BEHIND THE SCENES
The secret history of Brawl Stars
The surprising story behind the latest game from the maker of Clash Of Clans.
Games like Brawl Stars don’t just arrive fully-formed, you know. It has taken four years of constant evolution to get to this point; indeed, it was once a fantasy game, then it became a sci-fi laserfest, then most recently a gunslinging western.
Today, it retains plenty of that wild west feel, but its chaotic shootouts are more cheerful and cartoony than any of its previous incarnations.
(Indeed, there’s an unexpected twist to Brawl Stars’ gameworld that is yet to be revealed, says the team behind the game – and there are clues to the game’s real setting everywhere, if you look hard enough.)
Jon Franzas was there right at the game’s very beginnings. He recalls that despite four years of refinement and thematic changes, Brawl Stars’ playstyle has remained remarkably intact.
“I think the very first version was like a deathmatch, battle royale-type game,” Franzas tells us. “We quickly realised that playing with friends was so strong that we shifted it towards a three-versus-three game.”
Brawl Stars’ earliest prototype was actually a fantasy-style game – purely because developer Supercell’s artists knew the style well and could make placeholder visuals quickly.
But even with its rough-and-ready look, Franzas and that early team felt the game had potential. A more solid setting was needed. Briefly, the team discussed placing it in the same universe as Clash of Clans and Clash Royale – but ultimately landed on creating an entirely new gameworld.
“Supercell hadn’t done space yet,” says current Brawl Stars team lead Frank Keienburg. “We wanted it to be about different game modes and different places, so we had these different planets you could travel between.”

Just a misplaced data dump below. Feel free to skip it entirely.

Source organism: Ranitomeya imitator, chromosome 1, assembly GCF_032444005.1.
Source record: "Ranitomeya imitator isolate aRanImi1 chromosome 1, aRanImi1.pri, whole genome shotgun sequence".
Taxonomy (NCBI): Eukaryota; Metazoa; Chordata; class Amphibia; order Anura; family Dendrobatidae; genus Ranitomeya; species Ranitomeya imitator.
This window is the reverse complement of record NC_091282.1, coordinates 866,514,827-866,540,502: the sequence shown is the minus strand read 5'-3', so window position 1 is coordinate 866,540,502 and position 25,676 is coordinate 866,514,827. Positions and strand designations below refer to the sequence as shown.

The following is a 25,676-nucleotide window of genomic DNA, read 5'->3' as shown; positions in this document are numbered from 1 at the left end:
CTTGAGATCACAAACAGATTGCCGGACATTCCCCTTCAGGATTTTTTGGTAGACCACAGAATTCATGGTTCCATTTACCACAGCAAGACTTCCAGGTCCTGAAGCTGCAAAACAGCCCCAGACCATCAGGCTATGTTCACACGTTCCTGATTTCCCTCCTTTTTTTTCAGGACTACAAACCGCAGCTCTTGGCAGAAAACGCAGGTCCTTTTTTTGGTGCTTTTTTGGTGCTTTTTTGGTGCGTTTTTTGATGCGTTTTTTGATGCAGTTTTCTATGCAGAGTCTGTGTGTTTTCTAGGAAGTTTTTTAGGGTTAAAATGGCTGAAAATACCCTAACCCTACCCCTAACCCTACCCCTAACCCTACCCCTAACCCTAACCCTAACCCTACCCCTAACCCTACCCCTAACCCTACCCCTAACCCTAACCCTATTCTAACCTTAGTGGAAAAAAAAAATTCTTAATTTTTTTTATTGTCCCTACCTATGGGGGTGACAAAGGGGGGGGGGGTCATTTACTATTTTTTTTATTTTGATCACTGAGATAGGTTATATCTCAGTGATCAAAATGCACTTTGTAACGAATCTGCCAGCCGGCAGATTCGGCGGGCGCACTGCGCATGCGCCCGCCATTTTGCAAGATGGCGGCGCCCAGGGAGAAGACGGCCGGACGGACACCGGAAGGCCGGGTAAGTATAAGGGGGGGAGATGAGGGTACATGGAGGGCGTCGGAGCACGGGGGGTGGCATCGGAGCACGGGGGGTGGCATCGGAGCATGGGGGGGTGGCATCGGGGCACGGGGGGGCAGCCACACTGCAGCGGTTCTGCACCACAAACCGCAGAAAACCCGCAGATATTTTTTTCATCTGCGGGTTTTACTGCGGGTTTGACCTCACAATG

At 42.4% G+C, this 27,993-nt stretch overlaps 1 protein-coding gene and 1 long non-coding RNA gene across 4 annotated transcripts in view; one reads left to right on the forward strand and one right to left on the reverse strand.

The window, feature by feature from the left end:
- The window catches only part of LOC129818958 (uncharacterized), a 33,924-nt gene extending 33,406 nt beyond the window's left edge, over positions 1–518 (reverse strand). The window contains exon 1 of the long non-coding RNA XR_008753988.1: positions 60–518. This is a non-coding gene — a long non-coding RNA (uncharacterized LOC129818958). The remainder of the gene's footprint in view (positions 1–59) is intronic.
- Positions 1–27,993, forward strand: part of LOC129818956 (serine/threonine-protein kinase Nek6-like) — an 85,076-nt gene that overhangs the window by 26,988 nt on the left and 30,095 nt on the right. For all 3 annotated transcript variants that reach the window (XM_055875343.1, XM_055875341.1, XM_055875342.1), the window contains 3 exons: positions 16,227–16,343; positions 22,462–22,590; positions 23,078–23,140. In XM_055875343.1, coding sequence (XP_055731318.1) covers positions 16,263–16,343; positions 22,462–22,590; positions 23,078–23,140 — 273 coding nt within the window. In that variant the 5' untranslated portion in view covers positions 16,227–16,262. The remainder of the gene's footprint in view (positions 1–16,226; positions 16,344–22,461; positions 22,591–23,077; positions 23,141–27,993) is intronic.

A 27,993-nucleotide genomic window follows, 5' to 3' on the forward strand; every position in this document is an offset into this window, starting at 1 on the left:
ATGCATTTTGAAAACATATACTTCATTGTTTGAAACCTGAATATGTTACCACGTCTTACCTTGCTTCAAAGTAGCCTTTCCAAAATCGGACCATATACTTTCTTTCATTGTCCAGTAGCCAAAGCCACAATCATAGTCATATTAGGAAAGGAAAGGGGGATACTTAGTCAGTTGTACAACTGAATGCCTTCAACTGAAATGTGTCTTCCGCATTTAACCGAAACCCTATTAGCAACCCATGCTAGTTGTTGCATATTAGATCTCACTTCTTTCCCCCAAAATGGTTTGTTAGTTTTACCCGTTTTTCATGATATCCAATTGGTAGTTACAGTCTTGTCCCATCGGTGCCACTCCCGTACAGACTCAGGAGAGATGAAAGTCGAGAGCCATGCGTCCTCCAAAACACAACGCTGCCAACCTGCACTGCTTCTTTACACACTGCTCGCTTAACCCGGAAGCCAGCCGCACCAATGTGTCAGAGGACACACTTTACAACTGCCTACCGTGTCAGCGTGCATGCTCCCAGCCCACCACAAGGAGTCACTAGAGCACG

It was codenamed Laser, and the team started to feel out the possibilities of creating a sci-fi universe. But, as Franzas puts it, “It was really hard to find a cool new angle on space.”
Enter game artist and team newcomer Paul Chambers. “Time was ticking on, and the game was a big risk because it had been a year in development and the theme hadn’t come together,” says Chambers, who proposed they turned the game into a western. “Once you’ve got all the tropes of the west, it ended up being quite easy.”
Indeed, Chambers tells us he sketched out ten new wild west-style characters over a single weekend, many of whom are in the game today.
“[The Western setting] was much more concrete,” explains Franzas. “The skills of the brawlers made more sense and it was easier to understand compared to space, where the weapons and monsters were a bit more abstract.”
The team briefly codenamed it Gun Town, but as they became more confident that it could make it through to global launch, thoughts turned to the game’s future.
“In a western setting there’s only so much you can do,” says Keienburg. “We wanted to have lots of diversity, and looking ahead five years, we asked ourselves: what we can add to the western style that is not already used in some way?”
Once more, the game had to evolve; the Brawl Stars of today has taken that wild west theme into a new, unexpected place.
Until that’s all fully revealed, there are fresh characters, game modes and events being added every few weeks. And Keienburg says his team wants to help players create arenas themselves, as well as share in-game moments on social media.
It’s apt that a game centred upon survival-of-the-fittest shootouts is in a state of constant evolution; Brawl Stars really feels alive. It’s not just because of its thrilling, unpredictable firefights – but because there’s always something new to see and do. And there will continue to be for weeks, months and years to come.